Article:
General News of Wed, 12 Sep 20181

Fish processors cry for extension officers

Majority of fish processors along the coastal belt in Ghana do not have access to the services provided by agricultural extension officers to facilitate the development of the fisheries industry, a new study has found.

The study, conducted by the Development Action Association (DAA) through a grant from the Business Sector Advocacy Challenge Fund (BUSAC), revealed that majority of fish processors were not aware of the presence of agricultural extension agents in their respective communities.

The study, conducted in the Greater Accra and parts of the Central regions, through structured questionnaires and focus group discussions among fish processors, also revealed that most of the fish processors, mostly women, have great awareness of the existence of the Fisheries Act 625 of 2002.

This result confirms discussions from the focus group discussion session, where responses confirmed their awareness but indicated that these laws and regulations governing the fisheries sector are not enforced.

Again, the study showed that an awareness of the fisheries law and regulation plays a key role in assisting people to acquire the needed knowledge.

The study noted that these results imply that awareness of the laws is not enough for the success of the sector, but knowledge and understanding are critical in enhancing the growth of the fisheries sector.

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In light of this, fish processors are appealing to government to provide them with extension officers to educate them in their fish processing activities.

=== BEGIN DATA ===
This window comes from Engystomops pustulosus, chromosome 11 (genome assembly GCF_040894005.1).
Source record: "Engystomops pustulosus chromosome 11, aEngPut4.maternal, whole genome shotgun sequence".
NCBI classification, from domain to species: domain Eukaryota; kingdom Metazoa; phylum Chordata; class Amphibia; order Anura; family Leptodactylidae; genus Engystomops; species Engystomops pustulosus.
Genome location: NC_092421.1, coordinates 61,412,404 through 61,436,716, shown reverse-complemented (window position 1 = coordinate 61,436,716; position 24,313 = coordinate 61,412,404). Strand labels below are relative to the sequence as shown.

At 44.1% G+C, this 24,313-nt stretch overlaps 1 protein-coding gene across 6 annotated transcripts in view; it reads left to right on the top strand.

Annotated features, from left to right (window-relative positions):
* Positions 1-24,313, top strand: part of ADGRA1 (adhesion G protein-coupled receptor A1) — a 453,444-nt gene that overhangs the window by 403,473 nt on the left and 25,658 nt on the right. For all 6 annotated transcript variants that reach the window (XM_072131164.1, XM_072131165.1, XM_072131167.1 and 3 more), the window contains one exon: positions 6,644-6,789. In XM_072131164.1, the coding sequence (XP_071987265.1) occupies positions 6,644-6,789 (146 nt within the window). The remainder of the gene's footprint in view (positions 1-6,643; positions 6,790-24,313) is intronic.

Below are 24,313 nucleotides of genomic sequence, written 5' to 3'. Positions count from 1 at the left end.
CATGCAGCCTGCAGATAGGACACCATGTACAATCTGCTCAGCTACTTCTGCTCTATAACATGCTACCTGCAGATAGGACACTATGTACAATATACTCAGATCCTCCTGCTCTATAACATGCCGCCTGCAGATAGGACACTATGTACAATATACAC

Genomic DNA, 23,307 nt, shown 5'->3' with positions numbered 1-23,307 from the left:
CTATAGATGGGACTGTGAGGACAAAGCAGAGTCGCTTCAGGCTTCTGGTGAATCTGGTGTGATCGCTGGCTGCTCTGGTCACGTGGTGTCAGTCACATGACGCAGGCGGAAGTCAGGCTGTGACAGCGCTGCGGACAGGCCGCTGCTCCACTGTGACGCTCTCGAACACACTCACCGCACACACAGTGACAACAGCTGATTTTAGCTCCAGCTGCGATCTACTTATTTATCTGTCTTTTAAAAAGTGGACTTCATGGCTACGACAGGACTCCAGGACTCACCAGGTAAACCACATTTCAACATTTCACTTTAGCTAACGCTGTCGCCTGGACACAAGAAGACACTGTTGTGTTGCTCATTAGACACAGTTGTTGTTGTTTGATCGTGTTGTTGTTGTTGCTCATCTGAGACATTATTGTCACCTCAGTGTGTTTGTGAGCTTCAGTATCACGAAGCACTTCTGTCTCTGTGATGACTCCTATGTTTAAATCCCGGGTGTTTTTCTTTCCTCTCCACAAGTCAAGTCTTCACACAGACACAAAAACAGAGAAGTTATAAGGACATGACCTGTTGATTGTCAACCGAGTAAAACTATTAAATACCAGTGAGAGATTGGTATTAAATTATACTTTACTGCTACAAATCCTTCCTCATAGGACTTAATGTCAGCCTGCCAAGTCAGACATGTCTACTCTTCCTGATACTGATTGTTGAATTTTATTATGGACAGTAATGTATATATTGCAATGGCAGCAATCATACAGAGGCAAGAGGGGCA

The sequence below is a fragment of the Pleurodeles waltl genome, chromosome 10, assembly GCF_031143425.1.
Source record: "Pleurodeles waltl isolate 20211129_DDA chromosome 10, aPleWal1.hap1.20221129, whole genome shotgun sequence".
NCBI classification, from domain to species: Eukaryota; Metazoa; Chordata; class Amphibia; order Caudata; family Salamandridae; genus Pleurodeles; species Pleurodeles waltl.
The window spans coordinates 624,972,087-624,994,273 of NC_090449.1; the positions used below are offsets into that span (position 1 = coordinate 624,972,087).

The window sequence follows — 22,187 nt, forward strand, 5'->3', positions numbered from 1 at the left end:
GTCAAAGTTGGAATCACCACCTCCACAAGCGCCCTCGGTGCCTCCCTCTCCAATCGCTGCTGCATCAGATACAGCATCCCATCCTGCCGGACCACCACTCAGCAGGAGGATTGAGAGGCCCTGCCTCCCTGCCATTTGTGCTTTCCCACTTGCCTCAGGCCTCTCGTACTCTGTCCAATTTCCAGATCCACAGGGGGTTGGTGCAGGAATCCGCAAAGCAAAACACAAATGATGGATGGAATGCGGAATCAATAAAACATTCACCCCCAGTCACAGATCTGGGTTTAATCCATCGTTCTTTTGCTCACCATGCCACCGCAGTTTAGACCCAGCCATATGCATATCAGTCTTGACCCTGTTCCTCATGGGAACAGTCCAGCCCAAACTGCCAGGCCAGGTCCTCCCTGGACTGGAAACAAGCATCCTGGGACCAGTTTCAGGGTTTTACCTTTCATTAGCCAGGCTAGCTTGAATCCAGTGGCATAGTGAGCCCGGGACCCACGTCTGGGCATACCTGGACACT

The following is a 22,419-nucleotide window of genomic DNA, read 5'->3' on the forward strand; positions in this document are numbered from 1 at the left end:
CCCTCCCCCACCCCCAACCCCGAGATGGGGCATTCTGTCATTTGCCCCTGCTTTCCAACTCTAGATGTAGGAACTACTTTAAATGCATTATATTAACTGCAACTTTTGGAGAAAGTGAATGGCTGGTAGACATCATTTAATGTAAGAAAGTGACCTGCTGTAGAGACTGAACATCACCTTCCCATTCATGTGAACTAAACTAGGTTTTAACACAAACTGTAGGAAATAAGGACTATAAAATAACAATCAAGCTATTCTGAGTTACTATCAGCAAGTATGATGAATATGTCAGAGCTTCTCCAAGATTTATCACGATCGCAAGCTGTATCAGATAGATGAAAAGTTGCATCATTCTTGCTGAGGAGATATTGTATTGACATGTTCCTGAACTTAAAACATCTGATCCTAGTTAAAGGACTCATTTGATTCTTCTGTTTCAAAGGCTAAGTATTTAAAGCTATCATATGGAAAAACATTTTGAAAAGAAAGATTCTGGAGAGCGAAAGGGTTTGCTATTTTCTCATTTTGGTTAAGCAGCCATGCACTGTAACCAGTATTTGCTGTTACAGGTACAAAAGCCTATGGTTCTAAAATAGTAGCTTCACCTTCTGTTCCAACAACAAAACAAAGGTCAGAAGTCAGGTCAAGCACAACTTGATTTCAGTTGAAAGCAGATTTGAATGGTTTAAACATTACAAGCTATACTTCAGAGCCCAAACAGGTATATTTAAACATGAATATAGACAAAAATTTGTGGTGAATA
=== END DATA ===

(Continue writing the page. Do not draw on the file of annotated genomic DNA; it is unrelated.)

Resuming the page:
According to them, the fishing sector lacks extension officers, unlike the farming sector, which has extension officers who educate farmers on the application of fertilisers and other best practices.

At a sensitisation meeting with fish processors, which was a follow up to the BUSAC study at Bortianor in the Ga South Municipality, Nii Tackie Otoo, Service Provider for BUSAC, indicated that extension officers would help disseminate government policies related to fisheries, which were hitherto not well understood by fisher folks.

He believes, for instance, that the fish processors lamented over the close season, which was not successful in its implementation this year due to the lack of education on the issue of close season on their part.

Ni Teiko added that most fish processors and fish farmers would have bought into the initiative if there was prior education on it.

He said close season is a good thing, citing that it was adopted in countries like The Gambia and the Philippines as one of the key regulatory measures to revamp fishing activities.

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The fish processors also stated that an extension officer will educate the women on the best fish processing practices, fish handling and post-harvest chain, as well as the dangers of illegal fishing.

The Executive Director of Development Action Association DAA, Lydia Sasu, said her outfit received the grant from BUSAC to undertake advocacy campaign for stakeholders in the fishing industry to fully enforce and implement the Fisheries Act, 626 of 2002 to enable members of DAA fully access the opportunities enshrined in the act.

The DAA is a non-governmental organisation at Kokrobite in the Ga South Municipality of the Greater Accra Region.

The association now serves as a model for local organisation leadership roles in community-based marine and coastal resource management.

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